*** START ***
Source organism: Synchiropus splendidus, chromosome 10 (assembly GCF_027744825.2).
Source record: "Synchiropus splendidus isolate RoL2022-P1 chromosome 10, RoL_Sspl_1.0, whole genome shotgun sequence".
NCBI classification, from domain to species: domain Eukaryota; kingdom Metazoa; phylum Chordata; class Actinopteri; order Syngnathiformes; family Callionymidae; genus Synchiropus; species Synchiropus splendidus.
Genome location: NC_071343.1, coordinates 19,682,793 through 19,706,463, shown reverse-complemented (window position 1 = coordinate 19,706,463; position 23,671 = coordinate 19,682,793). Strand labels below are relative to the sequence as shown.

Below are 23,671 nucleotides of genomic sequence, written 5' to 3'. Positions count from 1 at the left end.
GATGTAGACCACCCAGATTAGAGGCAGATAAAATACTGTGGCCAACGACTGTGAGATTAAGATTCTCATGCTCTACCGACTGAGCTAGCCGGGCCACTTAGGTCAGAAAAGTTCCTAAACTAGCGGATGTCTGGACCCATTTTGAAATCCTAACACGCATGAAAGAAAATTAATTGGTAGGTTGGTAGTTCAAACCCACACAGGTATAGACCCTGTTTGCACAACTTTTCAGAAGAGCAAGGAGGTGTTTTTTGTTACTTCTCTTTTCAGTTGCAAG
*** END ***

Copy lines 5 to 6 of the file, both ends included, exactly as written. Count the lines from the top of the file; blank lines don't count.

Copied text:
Below are 23,671 nucleotides of genomic sequence, written 5' to 3'. Positions count from 1 at the left end.
GATGTAGACCACCCAGATTAGAGGCAGATAAAATACTGTGGCCAACGACTGTGAGATTAAGATTCTCATGCTCTACCGACTGAGCTAGCCGGGCCACTTAGGTCAGAAAAGTTCCTAAACTAGCGGATGTCTGGACCCATTTTGAAATCCTAACACGCATGAAAGAAAATTAATTGGTAGGTTGGTAGTTCAAACCCACACAGGTATAGACCCTGTTTGCACAACTTTTCAGAAGAGCAAGGAGGTGTTTTTTGTTACTTCTCTTTTCAGTTGCAAG